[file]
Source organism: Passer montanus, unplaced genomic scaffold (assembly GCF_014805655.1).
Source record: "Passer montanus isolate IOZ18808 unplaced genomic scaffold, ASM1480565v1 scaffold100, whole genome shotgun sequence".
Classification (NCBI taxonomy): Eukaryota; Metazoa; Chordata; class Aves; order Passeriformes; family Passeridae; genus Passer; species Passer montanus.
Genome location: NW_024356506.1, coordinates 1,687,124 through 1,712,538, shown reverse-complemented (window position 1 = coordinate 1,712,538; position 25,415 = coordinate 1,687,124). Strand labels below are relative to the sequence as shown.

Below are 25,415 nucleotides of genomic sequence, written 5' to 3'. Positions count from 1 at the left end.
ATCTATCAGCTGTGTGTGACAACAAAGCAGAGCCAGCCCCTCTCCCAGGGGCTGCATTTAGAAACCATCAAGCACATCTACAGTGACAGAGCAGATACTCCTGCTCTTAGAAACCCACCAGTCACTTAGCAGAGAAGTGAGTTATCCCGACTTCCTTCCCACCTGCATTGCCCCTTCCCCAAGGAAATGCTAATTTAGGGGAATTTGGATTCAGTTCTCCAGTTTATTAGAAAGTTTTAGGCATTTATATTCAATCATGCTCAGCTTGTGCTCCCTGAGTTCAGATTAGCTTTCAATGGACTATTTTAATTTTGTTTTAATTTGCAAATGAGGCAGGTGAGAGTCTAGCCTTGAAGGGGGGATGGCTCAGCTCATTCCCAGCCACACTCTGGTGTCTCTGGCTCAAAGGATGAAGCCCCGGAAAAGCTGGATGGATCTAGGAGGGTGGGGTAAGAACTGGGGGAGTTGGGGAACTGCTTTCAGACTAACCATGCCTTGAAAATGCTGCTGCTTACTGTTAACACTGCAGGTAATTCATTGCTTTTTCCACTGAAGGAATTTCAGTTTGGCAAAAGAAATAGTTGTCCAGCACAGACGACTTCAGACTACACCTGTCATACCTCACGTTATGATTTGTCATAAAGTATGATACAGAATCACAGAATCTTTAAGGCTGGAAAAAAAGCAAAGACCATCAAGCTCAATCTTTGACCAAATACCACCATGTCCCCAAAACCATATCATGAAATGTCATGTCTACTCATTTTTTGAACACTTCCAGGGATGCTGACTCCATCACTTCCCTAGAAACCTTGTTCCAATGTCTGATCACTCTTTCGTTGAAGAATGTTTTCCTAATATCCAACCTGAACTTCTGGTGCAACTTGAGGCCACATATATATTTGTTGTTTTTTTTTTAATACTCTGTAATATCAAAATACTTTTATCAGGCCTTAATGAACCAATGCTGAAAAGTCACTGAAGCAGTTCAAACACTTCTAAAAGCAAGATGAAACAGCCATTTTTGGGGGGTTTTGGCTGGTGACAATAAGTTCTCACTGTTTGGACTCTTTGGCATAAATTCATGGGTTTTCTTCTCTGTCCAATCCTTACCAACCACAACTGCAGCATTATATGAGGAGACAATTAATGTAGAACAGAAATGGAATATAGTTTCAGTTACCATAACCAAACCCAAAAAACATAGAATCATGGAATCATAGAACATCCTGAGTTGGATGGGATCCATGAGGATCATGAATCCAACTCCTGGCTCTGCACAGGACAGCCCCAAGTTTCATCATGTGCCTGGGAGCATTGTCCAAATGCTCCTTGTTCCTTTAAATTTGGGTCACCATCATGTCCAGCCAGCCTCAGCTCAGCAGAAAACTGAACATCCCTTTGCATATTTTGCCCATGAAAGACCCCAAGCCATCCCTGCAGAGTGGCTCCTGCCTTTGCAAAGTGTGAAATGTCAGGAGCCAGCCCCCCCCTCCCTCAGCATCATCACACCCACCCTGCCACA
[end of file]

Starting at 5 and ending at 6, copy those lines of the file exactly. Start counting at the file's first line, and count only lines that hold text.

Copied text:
Below are 25,415 nucleotides of genomic sequence, written 5' to 3'. Positions count from 1 at the left end.
ATCTATCAGCTGTGTGTGACAACAAAGCAGAGCCAGCCCCTCTCCCAGGGGCTGCATTTAGAAACCATCAAGCACATCTACAGTGACAGAGCAGATACTCCTGCTCTTAGAAACCCACCAGTCACTTAGCAGAGAAGTGAGTTATCCCGACTTCCTTCCCACCTGCATTGCCCCTTCCCCAAGGAAATGCTAATTTAGGGGAATTTGGATTCAGTTCTCCAGTTTATTAGAAAGTTTTAGGCATTTATATTCAATCATGCTCAGCTTGTGCTCCCTGAGTTCAGATTAGCTTTCAATGGACTATTTTAATTTTGTTTTAATTTGCAAATGAGGCAGGTGAGAGTCTAGCCTTGAAGGGGGGATGGCTCAGCTCATTCCCAGCCACACTCTGGTGTCTCTGGCTCAAAGGATGAAGCCCCGGAAAAGCTGGATGGATCTAGGAGGGTGGGGTAAGAACTGGGGGAGTTGGGGAACTGCTTTCAGACTAACCATGCCTTGAAAATGCTGCTGCTTACTGTTAACACTGCAGGTAATTCATTGCTTTTTCCACTGAAGGAATTTCAGTTTGGCAAAAGAAATAGTTGTCCAGCACAGACGACTTCAGACTACACCTGTCATACCTCACGTTATGATTTGTCATAAAGTATGATACAGAATCACAGAATCTTTAAGGCTGGAAAAAAAGCAAAGACCATCAAGCTCAATCTTTGACCAAATACCACCATGTCCCCAAAACCATATCATGAAATGTCATGTCTACTCATTTTTTGAACACTTCCAGGGATGCTGACTCCATCACTTCCCTAGAAACCTTGTTCCAATGTCTGATCACTCTTTCGTTGAAGAATGTTTTCCTAATATCCAACCTGAACTTCTGGTGCAACTTGAGGCCACATATATATTTGTTGTTTTTTTTTTAATACTCTGTAATATCAAAATACTTTTATCAGGCCTTAATGAACCAATGCTGAAAAGTCACTGAAGCAGTTCAAACACTTCTAAAAGCAAGATGAAACAGCCATTTTTGGGGGGTTTTGGCTGGTGACAATAAGTTCTCACTGTTTGGACTCTTTGGCATAAATTCATGGGTTTTCTTCTCTGTCCAATCCTTACCAACCACAACTGCAGCATTATATGAGGAGACAATTAATGTAGAACAGAAATGGAATATAGTTTCAGTTACCATAACCAAACCCAAAAAACATAGAATCATGGAATCATAGAACATCCTGAGTTGGATGGGATCCATGAGGATCATGAATCCAACTCCTGGCTCTGCACAGGACAGCCCCAAGTTTCATCATGTGCCTGGGAGCATTGTCCAAATGCTCCTTGTTCCTTTAAATTTGGGTCACCATCATGTCCAGCCAGCCTCAGCTCAGCAGAAAACTGAACATCCCTTTGCATATTTTGCCCATGAAAGACCCCAAGCCATCCCTGCAGAGTGGCTCCTGCCTTTGCAAAGTGTGAAATGTCAGGAGCCAGCCCCCCCCTCCCTCAGCATCATCACACCCACCCTGCCACA